NEW YORK — After impassioned protests from prominent architects, preservationists, and design critics, the Museum of Modern Art said Thursday that it would reconsider its decision to demolish its next-door neighbor, the former home of the American Folk Art Museum, to make room for an expansion.
In a board meeting Thursday, the directors selected the architecture firm Diller Scofidio & Renfro to design the expansion and to determine whether to keep any of the existing structure.
‘‘We’re going to try to create the best building we can create,’’ Jerry I. Speyer, the real estate developer and MoMA chairman, said in an interview. ‘‘Whether we include folk art or not, as is, is an open question.’’
That question, MoMA said, will be guided by the extension’s architects. ‘‘The principals of Diller Scofidio & Renfro have asked that they be given the time and latitude to carefully consider the entirety of the site, including the former American Folk Art Museum building, in devising an architectural solution to the inherent challenges of the project,’’ said Glenn D. Lowry, MoMA’s director, in a memo sent Thursday.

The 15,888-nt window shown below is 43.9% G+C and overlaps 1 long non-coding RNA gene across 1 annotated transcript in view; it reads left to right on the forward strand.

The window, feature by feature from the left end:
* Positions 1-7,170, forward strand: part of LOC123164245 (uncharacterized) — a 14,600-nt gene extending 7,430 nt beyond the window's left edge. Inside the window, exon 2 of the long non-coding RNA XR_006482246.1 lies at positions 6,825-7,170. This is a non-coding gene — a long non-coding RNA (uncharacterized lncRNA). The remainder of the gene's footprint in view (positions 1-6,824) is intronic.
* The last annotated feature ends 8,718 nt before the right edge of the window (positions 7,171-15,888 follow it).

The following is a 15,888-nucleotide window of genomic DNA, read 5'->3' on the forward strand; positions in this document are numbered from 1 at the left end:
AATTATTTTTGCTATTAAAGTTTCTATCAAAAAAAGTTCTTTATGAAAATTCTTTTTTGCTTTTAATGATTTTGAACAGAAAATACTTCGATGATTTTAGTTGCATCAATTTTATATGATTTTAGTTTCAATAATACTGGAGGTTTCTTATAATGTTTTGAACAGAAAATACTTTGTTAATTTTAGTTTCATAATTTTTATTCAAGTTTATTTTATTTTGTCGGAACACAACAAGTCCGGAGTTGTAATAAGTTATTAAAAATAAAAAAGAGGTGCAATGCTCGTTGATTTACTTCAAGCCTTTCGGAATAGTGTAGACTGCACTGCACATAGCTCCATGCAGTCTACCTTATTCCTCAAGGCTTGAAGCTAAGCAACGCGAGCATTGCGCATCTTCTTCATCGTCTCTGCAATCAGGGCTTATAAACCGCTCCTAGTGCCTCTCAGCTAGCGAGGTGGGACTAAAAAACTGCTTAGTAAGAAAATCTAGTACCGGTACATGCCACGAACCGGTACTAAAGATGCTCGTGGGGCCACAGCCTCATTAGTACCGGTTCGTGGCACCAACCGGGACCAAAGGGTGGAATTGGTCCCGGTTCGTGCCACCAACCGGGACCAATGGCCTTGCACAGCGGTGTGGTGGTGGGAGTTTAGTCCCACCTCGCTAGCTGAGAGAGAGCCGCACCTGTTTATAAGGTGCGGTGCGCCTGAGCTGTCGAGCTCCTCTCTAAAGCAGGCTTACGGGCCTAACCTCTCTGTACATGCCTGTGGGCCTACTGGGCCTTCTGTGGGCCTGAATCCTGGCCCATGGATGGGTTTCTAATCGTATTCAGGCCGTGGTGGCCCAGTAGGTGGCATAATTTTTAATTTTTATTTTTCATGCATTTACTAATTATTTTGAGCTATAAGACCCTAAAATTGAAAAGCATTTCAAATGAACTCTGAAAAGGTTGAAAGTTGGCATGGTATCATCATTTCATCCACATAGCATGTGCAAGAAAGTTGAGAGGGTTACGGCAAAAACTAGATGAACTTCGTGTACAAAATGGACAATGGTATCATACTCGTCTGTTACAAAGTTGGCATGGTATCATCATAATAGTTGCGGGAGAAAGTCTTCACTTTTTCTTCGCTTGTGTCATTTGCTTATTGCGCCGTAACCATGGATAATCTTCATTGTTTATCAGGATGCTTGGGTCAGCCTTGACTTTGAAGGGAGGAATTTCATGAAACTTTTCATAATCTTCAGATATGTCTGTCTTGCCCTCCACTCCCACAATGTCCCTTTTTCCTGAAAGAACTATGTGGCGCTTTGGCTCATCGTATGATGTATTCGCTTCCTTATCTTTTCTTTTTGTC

In a statement, the Diller firm said MoMA had granted its request for ‘‘the time and flexibility to explore a full range of programmatic, spatial, and urban options.’’
“These possibilities include, but are not limited to, integrating the former American Folk Art Museum building, designed by our friends and admired colleagues, Tod Williams and Billie Tsien,’’ the statement said.
In its original announcement last month, MoMA officials said the former folk art building needed to be razed because its opaque facade did not fit the glass aesthetic of the rest of the museum, and because the floors would not align.
One person involved in the plan, who spoke on condition of anonymity, said that MoMA was still likely to arrive at the same conclusion. ‘‘Everybody likes the building, but it’s hard to keep it — the floors don’t line up,’’ the person said.
The folk art building was well received when it opened in 2001, partly for its striking bronze facade and partly because it signaled the city’s recovery from Sept. 11. But the museum was also criticized as a cramped place in which to view art, because of its narrow galleries.